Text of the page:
(user must have at least 2 valid answers)

### Languages used so far:

(Feel free to edit these lists if they are incorrect or out of date.)

This question works best when you sort by oldest.

NOTE: This is a trial question for a new challenge type I have in mind where each answer depends on the last and increases in difficulty. Come discuss it with us in the chatroom for this question or in meta.

• "Sort by oldest" is useful here. – xnor Oct 27 '14 at 6:39
• chatroom for discussion on this question – Justin Oct 27 '14 at 7:04
• @Mew HQ9+ prints the wrong message. But this one... esolangs.org/wiki/Huby – Sp3000 Oct 27 '14 at 13:55
• Maybe this can be interesting : migl.io/projects/hw. This list automatically the answers and display their life time. – Michael M. Oct 27 '14 at 15:00
• @gerrit Cause I could really use 350 more answer notifications... – Calvin's Hobbies Nov 4 '14 at 1:39

%;dnl<vsh  o[.]c;cat;#&&alert" ">w "
Hello World!\bye";dnl</vsh>


• I'm not quite convinced whether this is valid, as the OP said you can use another output format if the language doesn't have stdout. Technically, there's \typeout in TeX (no pun intended). – nyuszika7h Oct 29 '14 at 13:19
• Anyway, it's probably too late now, not worth breaking the chain. – nyuszika7h Oct 29 '14 at 13:24
• @nyuszika7h: At least my version of TeX (3.1415926 (TeX Live 2014/dev)) doesn't seem to have \typeout. It works in LaTeX, which came with the same package. – Dennis Oct 29 '14 at 13:31
• It might be LaTeX-specific then, I didn't know. – nyuszika7h Oct 29 '14 at 13:33

#%# %;dnl<vsh  o[.]c;cat;#&&alert" ">w ".in(
print "Hello World!" #%!#bye";dnl</vsh>


;#%# %;dnl<vsh  o[.]c;cat;#&&alert" ">w ".in
( print "Hello World!") ;%!#bye";dnl</vsh>~


# Answer 81 - Microsoft Batch

:?;#[.]c;cat;#&&alert"  "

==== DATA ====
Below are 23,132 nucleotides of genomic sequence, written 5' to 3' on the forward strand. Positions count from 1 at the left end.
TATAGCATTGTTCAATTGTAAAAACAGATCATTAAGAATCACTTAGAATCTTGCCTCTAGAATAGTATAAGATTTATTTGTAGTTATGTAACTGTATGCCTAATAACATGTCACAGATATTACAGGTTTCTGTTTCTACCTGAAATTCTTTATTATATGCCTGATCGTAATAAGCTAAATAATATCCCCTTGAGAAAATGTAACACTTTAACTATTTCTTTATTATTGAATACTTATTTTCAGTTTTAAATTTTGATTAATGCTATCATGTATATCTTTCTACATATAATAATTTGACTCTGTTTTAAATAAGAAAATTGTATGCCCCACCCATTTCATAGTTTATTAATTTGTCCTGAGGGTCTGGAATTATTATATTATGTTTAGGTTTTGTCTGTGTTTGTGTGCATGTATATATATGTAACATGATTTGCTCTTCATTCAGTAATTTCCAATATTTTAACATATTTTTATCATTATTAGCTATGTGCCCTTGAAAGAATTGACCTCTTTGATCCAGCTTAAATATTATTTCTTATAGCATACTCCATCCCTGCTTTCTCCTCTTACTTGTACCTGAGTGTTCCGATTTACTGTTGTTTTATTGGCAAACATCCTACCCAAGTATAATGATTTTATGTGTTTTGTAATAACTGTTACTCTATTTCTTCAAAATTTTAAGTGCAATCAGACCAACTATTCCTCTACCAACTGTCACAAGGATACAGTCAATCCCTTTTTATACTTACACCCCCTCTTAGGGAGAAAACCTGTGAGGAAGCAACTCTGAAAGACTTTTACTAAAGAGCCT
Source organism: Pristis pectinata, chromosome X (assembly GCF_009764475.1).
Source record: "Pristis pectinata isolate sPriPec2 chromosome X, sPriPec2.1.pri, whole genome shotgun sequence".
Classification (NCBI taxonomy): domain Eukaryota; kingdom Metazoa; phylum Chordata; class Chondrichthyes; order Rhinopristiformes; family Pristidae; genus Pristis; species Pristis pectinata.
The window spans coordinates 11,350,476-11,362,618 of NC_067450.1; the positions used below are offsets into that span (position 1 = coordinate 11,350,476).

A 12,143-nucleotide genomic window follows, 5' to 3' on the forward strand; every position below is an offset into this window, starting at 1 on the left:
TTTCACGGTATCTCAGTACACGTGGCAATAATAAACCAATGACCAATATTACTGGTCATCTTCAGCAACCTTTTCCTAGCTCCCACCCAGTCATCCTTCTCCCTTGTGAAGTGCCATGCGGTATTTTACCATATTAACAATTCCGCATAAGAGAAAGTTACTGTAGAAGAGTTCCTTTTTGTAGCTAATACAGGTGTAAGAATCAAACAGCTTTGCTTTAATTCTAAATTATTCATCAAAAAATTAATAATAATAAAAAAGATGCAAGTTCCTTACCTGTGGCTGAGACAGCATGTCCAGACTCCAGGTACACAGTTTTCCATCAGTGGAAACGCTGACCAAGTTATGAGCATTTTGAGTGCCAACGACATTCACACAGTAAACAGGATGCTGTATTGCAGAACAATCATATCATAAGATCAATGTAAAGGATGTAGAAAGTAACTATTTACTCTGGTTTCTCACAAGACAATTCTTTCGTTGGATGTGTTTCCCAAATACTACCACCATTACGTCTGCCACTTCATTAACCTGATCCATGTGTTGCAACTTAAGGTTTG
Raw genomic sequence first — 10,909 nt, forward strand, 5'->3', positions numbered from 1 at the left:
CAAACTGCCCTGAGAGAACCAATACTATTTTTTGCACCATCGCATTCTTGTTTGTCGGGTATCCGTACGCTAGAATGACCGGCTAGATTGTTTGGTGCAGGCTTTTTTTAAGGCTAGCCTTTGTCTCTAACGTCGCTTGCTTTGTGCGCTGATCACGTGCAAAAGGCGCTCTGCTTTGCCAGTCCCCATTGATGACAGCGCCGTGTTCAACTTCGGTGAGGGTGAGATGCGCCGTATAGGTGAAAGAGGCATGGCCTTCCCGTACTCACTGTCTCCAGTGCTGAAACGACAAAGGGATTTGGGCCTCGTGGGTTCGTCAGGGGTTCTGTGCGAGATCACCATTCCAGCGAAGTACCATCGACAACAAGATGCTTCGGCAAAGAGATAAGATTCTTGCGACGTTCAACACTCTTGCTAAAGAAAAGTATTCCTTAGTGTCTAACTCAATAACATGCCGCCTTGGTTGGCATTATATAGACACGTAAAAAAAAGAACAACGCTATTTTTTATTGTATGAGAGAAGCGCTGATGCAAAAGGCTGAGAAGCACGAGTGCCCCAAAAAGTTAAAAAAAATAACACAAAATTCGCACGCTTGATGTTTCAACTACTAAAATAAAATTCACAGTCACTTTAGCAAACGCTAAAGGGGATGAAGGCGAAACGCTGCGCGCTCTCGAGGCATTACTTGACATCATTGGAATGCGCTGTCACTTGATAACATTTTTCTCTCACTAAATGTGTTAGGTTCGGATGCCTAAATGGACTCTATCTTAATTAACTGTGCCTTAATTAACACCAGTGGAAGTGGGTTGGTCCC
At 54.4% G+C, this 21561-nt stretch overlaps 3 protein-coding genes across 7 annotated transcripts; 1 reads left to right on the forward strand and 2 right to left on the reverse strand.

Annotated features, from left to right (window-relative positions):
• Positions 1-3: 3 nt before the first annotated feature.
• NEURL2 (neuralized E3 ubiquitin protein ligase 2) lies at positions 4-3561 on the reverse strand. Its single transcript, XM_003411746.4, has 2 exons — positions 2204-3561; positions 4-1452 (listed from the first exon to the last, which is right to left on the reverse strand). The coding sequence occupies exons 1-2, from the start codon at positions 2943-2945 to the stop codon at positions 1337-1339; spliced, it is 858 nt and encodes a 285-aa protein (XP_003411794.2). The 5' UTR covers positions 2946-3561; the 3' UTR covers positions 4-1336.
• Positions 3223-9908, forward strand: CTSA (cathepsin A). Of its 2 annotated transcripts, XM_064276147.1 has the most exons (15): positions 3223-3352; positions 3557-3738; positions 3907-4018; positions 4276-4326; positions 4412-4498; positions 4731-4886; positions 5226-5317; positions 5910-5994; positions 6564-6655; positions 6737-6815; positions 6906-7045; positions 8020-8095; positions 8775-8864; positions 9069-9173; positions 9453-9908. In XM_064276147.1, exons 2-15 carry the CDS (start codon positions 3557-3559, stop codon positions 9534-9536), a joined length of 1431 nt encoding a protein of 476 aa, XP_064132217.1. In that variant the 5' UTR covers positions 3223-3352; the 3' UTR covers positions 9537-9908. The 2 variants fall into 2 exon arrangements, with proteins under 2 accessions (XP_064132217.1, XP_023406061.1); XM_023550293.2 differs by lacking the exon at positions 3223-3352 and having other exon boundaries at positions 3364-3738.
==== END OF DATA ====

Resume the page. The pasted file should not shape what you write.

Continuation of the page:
@echo Hello World!
:;#";#bye;dnl</vsh>


Tested in Windows 7.

%#[]([.]c;main()
{Show 'Hello World!'}
%#[;]:;#bye;dnl</>


• Let's keep up the flow and continue aiming for C – Optimizer Oct 29 '14 at 14:01

//#{//-##[][/]#i--#main(){println(;\#//sel/.*}}
print("Hello World!")
//#;//"-##[;]#bye</>%


• I have a good one derived from answer 121 but... – jimmy23013 Oct 31 '14 at 20:41
• Please continue the flow towards Java only. – Optimizer Nov 1 '14 at 5:27
• @Optimizer But only if I can find more languages... – jimmy23013 Nov 1 '14 at 5:33
• @Optimizer While I think collusion to make matters more "fun" is an idea among those who want to, the challenge isn't to get to Java (a language people already know) but to introduce a wide variety of ideas and have fun. Moreover, that's not how evolution works...and although I like to argue on the merits of intelligent design, Java is not that (in my book). – HostileFork says dont trust SE Nov 1 '14 at 5:48
• @Dr.Rebmu - Challenge is not to get wide variety of languages. But to tackle the fact that things will start becoming more and more complex. Amongst that complexity, getting a language which requires so much syntax is awesomeness. – Optimizer Nov 1 '14 at 5:50

//#{//-##[][/ void main(){println(;\#//sel/.*}}